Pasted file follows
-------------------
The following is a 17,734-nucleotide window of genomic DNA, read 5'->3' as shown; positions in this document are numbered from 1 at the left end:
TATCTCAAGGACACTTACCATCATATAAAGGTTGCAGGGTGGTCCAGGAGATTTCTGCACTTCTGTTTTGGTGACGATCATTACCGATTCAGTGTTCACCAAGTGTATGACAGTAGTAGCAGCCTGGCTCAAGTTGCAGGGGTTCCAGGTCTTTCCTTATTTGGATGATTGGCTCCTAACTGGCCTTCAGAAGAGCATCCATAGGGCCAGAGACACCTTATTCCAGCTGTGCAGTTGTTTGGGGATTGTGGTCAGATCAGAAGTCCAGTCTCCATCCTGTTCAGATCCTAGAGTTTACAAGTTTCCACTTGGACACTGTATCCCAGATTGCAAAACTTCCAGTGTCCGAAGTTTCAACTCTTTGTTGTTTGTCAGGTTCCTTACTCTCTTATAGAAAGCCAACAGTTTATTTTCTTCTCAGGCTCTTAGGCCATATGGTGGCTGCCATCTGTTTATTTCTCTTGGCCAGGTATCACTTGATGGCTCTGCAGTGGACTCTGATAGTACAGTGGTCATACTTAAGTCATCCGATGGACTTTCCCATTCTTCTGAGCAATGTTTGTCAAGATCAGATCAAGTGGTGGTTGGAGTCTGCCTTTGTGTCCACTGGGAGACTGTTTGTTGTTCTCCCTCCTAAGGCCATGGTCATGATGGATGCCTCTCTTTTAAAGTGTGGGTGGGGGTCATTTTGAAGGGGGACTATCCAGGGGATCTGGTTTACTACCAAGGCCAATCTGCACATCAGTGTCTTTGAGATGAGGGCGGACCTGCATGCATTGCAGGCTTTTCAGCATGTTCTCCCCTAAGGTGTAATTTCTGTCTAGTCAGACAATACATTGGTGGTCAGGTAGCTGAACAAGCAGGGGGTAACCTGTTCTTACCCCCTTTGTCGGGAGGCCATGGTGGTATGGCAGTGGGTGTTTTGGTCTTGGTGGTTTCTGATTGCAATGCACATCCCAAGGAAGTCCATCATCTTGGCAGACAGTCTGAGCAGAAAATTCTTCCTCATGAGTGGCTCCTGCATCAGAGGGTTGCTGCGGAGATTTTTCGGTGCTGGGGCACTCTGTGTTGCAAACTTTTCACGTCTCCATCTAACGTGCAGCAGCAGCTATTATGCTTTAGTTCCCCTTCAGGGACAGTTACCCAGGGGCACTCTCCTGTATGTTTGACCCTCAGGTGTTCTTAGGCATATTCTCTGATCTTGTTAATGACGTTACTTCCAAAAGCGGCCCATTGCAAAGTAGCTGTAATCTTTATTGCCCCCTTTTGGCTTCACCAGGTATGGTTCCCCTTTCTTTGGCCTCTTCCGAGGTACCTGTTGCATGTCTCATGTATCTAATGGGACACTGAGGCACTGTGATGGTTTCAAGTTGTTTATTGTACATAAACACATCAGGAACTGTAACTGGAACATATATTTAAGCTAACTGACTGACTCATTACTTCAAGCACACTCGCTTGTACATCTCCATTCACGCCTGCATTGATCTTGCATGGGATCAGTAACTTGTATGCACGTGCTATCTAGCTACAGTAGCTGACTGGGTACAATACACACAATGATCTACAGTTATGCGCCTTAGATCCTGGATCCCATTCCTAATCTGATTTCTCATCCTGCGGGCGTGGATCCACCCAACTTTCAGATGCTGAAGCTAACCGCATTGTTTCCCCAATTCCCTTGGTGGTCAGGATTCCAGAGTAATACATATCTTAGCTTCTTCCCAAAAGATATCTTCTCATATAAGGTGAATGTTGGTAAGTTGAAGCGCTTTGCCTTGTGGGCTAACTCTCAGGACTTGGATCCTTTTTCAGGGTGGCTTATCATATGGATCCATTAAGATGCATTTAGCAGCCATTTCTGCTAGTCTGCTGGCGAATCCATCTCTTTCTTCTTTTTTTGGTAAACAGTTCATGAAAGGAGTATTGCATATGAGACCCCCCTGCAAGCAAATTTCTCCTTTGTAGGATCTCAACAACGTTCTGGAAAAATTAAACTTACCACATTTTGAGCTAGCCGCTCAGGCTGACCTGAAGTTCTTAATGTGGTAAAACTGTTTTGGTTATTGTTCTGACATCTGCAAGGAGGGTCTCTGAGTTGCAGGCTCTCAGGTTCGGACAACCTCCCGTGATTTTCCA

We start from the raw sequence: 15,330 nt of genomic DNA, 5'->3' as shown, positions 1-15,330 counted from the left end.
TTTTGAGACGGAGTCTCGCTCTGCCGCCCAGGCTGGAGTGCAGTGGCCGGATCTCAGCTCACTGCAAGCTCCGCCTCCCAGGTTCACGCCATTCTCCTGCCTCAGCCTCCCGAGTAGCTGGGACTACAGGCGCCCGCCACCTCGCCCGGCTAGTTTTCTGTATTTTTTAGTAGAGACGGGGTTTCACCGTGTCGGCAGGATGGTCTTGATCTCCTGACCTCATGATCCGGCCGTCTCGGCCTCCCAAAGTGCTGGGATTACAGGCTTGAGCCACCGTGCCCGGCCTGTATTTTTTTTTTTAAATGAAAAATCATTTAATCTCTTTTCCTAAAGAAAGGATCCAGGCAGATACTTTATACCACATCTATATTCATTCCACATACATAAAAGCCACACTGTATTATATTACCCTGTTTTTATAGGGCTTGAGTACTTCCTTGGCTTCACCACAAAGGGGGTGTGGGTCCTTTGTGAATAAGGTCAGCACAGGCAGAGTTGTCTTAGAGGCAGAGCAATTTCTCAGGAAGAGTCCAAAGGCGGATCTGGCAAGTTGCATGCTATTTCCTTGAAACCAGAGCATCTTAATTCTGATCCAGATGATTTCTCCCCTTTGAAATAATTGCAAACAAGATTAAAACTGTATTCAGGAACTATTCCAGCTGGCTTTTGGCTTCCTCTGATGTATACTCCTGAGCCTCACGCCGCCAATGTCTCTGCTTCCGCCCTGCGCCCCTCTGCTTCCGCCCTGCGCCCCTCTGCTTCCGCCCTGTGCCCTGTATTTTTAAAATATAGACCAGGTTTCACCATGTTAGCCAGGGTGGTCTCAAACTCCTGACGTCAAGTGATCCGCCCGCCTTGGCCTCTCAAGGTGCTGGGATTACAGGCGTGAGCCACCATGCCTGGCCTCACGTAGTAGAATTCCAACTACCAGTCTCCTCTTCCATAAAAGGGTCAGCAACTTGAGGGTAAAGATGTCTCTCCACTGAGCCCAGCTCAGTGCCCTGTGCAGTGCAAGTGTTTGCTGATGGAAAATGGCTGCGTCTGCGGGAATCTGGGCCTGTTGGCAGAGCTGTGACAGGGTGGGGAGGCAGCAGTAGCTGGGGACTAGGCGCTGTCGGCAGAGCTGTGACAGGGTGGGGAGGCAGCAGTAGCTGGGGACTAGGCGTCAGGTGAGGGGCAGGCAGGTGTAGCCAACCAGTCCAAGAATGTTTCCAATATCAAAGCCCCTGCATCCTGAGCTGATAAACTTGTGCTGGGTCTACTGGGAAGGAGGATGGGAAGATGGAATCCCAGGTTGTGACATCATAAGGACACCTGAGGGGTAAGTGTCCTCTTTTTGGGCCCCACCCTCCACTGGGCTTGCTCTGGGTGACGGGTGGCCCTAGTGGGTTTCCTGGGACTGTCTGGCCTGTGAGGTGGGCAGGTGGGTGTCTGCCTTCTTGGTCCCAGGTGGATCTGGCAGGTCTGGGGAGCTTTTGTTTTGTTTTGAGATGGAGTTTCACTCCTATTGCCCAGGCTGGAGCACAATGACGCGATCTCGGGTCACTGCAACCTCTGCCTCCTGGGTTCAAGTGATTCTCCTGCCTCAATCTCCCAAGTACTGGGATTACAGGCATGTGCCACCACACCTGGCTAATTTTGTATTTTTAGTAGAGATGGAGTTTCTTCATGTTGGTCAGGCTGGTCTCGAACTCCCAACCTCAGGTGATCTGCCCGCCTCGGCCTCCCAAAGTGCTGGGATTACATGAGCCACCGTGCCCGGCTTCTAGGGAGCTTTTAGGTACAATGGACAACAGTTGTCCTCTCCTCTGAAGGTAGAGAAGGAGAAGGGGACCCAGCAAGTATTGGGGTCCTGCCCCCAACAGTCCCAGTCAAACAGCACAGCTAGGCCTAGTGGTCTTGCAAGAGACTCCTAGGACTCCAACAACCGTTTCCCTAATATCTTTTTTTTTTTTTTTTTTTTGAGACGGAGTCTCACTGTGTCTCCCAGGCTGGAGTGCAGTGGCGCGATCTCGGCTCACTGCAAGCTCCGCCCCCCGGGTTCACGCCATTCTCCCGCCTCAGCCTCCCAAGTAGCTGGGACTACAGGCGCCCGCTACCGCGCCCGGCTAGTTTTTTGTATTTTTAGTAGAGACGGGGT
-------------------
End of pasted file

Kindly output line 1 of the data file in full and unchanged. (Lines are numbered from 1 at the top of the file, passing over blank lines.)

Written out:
The following is a 17,734-nucleotide window of genomic DNA, read 5'->3' as shown; positions in this document are numbered from 1 at the left end: